Gruyère from Switzerland
Gruyère is a hard Swiss cheese is made from unpasteurized milk and with a centuries-old recipe. It attained its AOP status in 2001.
TASTING NOTES FROM THE CURATOR
Named after the town of Gruyères in the Fribourg canton (similar to a district) of Switzerland, the Gruyère cheese is an Alpine cheese made with unpasteurized milk from cows fed only on natural forage. It’s pronounced “groo-YAIR,” and has been produced with the same recipe since the year 1115.
Gruyère is a hard cheese with an edible rind, and a pale-yellow interior. It has a smooth, creamy texture, and melts easily. It has a generally sweet and slightly salty taste, but its depth depends on its age. While young, it has a creamy, nutty flavor. As it gets older, its flavor becomes earthy, complex, and more assertive.
PREPARATION AND PAIRINGS
Because it’s an easy melting cheese, it’s perfect for cheeseburgers, and grilled cheese sandwiches. Use it for breakfast and make Gruyère waffles. It’s also wonderful grated over salads and pastas, and classically, it’s used in fondues.
You can also make a delicious Croque Monsieur:
- Make a bechamel by melting butter in a saucepan over medium heat. Put in flour, and cook, whisking for around 3 minutes. Slowly add in milk, continually stirring until smooth. Keep cooking and stirring until thick. Season with salt and pepper, and remove from heat. Whisk in Dijon mustard and nutmeg. Set aside.
- Spread a layer of the bechamel on one side of two slices of crusty bread. Place the bread on a baking sheet lined with parchment paper, bechamel side up.
- Place a piece of ham on the slice, and a handful of grated Gruyère cheese. Sprinkle a bit of grated Parmigiano Reggiano.
- Put the other slice of bread on it, bechamel side up, then top with more Gruyère and Parmigiano Reggiano.
- Bake in a preheated oven at 425F for about 5 minutes, until cheese is melted and slightly brown.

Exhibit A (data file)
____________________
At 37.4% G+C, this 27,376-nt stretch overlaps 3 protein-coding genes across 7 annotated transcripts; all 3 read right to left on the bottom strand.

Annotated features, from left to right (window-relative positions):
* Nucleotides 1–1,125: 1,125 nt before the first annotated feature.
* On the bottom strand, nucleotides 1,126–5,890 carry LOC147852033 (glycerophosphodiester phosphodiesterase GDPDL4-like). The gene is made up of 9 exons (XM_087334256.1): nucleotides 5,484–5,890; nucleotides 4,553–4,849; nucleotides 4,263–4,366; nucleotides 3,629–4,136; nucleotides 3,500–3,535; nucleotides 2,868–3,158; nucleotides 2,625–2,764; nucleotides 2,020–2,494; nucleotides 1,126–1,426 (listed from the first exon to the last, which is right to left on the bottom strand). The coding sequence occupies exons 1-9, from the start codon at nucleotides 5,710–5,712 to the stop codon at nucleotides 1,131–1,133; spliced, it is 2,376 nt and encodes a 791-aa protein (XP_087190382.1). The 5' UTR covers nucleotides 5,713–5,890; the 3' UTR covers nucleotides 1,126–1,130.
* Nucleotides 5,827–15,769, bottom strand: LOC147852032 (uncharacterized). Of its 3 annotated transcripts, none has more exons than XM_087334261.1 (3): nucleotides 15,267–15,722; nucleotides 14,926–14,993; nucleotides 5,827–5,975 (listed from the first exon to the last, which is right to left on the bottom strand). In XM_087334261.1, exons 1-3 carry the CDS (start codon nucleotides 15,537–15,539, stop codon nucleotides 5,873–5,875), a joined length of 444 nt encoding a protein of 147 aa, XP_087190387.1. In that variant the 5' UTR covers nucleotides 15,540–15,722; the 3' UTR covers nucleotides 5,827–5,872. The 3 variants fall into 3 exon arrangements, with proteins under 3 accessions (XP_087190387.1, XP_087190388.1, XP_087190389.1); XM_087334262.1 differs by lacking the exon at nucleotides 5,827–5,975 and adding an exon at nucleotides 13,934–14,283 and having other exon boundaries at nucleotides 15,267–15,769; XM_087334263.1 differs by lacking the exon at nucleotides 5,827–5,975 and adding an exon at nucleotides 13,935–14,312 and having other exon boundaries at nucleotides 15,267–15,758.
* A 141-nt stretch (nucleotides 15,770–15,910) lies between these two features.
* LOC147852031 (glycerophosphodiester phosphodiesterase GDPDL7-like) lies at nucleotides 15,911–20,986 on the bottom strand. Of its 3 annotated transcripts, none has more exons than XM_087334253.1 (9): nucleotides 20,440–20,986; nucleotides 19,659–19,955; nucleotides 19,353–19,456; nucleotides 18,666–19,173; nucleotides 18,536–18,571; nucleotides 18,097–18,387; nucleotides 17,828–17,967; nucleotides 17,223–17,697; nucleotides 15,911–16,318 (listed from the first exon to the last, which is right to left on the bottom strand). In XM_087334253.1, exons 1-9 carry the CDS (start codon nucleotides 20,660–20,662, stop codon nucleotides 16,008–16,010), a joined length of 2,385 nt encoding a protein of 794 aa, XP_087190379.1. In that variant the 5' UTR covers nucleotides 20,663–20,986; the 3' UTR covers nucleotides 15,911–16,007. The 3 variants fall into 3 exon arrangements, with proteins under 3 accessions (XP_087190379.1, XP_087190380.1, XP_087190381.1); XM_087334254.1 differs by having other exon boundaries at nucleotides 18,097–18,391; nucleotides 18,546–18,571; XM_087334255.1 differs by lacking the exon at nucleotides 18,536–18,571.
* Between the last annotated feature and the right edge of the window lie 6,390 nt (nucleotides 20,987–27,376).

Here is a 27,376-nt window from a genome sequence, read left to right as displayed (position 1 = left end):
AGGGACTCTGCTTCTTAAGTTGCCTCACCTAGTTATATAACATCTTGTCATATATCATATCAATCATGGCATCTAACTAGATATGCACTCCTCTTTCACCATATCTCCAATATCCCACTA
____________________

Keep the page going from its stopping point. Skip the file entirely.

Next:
- Serve immediately.
GRUYÈRE VS GOUDA
Both Gruyère and Gouda are named for their place of origin— Gruyère in Switzerland, and Gouda in Netherlands. They look similar, and both are made with cow’s milk. They also taste similar—nutty, creamy and sweet. Although Gruyère is less overpowering when used in dishes.
Both are also great melting cheeses, but as Gouda ages, it gets better for grating instead. And Gruyère is gooier than Gouda. In fact, Gruyère is the gooiest cheese when melted, owing to the way it’s made.
Cheeses (except brined ones in jars) should be stored in the crisper or the butter drawer of a refrigerator, not on the shelves themselves. This is to help regulate their temperature and humidity levels—and prevents the formation of mold. Once opened, they should not be kept in their original packaging. Hard cheeses should ideally be wrapped in cheese paper after opening. An alternative is to wrap them tightly in parchment paper to allow them to breathe. Moisture is not as big a problem for hard cheeses as it is for other kinds, but don’t forget to write up a label with the date you first opened the package and to replace the parchment paper every time you open the cheese. Kindly pay attention to the best before date label when you receive your cheese. Consume prior to date indicated.